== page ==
Many governments offer OPEB plans, most commonly for post-retirement health insurance coverage or subsidized coverage. However, it is not a widespread practice to have established legal trusts. The only time an OPEB plan would be reported as a pension trust fund would be if resources were being placed in a legally-binding trust for this purpose.
Likewise, while all governmental entities that employ at least one sworn law enforcement officer are required to provide the North Carolina Law Enforcement Separation Allowance supplemental retirement plan, very few actually have established legal trusts for resources to be set aside. Thus, such plans would only be reported as pension trust funds when a trust has been established. Instead, governmental entities would follow GASB Statement No. 73 (for pension plans not legally entrusted) and GASB Statement No. 75 (for OPEB plans not legally entrusted).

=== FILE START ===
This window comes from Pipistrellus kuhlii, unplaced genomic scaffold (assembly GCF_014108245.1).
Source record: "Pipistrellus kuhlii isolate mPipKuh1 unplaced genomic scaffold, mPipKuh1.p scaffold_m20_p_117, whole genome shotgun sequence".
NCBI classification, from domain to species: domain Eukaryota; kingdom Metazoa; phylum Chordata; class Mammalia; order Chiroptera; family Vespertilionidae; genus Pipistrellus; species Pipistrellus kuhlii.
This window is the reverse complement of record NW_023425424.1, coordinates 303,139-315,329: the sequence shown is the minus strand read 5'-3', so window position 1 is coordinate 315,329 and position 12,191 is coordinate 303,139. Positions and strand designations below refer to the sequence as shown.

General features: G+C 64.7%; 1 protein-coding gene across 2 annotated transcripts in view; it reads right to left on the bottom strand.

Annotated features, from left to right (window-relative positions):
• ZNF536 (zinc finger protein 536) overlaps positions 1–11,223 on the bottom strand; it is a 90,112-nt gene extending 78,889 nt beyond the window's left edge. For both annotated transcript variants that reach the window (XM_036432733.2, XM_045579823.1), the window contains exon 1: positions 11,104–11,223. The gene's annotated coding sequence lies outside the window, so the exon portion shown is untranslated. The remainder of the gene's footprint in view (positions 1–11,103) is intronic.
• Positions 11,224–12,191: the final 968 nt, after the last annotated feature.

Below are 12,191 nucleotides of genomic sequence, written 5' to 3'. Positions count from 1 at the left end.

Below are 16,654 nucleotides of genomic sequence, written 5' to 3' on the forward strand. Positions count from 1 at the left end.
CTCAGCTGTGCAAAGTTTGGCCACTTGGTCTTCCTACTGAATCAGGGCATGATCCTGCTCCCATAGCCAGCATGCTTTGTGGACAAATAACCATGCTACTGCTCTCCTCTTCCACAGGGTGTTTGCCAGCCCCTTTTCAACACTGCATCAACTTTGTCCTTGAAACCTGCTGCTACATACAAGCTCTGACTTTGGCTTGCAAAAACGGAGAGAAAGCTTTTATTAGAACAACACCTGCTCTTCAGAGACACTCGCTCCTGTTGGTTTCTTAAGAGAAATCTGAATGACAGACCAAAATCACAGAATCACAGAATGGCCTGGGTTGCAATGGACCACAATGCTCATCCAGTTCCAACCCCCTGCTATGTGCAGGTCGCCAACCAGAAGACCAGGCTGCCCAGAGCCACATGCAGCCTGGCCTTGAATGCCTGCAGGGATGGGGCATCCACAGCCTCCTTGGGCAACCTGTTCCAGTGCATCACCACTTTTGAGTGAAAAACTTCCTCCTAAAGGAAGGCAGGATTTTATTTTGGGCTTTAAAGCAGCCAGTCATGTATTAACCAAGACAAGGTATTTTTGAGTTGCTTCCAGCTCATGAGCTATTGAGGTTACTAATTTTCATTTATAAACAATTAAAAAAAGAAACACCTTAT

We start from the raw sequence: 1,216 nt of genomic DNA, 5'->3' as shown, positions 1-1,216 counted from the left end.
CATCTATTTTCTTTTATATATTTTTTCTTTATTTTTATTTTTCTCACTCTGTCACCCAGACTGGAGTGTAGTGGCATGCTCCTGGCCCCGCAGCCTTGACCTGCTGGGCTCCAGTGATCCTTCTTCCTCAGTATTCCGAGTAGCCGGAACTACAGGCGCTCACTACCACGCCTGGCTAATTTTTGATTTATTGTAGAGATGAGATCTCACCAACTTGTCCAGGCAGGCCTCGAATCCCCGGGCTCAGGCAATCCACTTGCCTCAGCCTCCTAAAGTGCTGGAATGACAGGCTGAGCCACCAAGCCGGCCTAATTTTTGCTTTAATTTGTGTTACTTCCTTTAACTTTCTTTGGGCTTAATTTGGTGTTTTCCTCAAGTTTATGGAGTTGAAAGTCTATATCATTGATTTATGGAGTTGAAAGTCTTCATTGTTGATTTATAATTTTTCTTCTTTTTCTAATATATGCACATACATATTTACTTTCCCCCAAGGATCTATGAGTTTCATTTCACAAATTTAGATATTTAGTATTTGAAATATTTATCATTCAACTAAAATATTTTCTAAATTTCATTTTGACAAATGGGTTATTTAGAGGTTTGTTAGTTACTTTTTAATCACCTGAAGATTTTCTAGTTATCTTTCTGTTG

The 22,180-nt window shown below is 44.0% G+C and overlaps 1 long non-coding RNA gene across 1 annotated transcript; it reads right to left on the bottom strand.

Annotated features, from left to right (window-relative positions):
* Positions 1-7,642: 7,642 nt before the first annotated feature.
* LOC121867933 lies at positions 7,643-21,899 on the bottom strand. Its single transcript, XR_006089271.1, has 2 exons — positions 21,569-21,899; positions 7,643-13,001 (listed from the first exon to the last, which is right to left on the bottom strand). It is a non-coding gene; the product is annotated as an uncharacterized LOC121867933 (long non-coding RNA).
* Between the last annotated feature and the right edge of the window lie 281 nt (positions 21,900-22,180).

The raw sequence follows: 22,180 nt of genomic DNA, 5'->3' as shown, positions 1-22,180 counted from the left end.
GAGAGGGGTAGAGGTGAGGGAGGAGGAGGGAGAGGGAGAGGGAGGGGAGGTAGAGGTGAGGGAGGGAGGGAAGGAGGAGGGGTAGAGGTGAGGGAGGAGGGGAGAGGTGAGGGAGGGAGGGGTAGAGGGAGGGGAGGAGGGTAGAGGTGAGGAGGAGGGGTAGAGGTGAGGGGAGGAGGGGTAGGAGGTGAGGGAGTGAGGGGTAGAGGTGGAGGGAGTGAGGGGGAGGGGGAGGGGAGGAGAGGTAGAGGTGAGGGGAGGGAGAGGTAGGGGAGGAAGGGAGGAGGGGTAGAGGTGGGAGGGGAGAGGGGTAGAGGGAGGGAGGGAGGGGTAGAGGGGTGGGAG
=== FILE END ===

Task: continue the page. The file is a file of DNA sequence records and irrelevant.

Investment Trust Funds
An investment trust fund would be used when a governmental entity is managing an external investment pool, thus managing other entities’ assets on their behalf. Local governmental entities in North Carolina do not have the legal ability to manage such pools. Therefore, from a practical perspective, such a fund type would not be reported by North Carolina local governments.
Private-purpose Trust Funds
A private-purpose trust fund is used to account for any legally-entrusted assets that are not for pension/OPEB trusts or investment trust funds, as were previously defined. Realistically, these often arise when governments are named as trustees/fiduciaries of a bequest where the benefits are being managed for outside individuals and/or corporations. In other words, the governmental entity itself is not benefiting from the trust arrangement. One of the more common types of private-purpose trust funds in North Carolina are scholarship trusts that school districts manage for the benefit of qualifying students.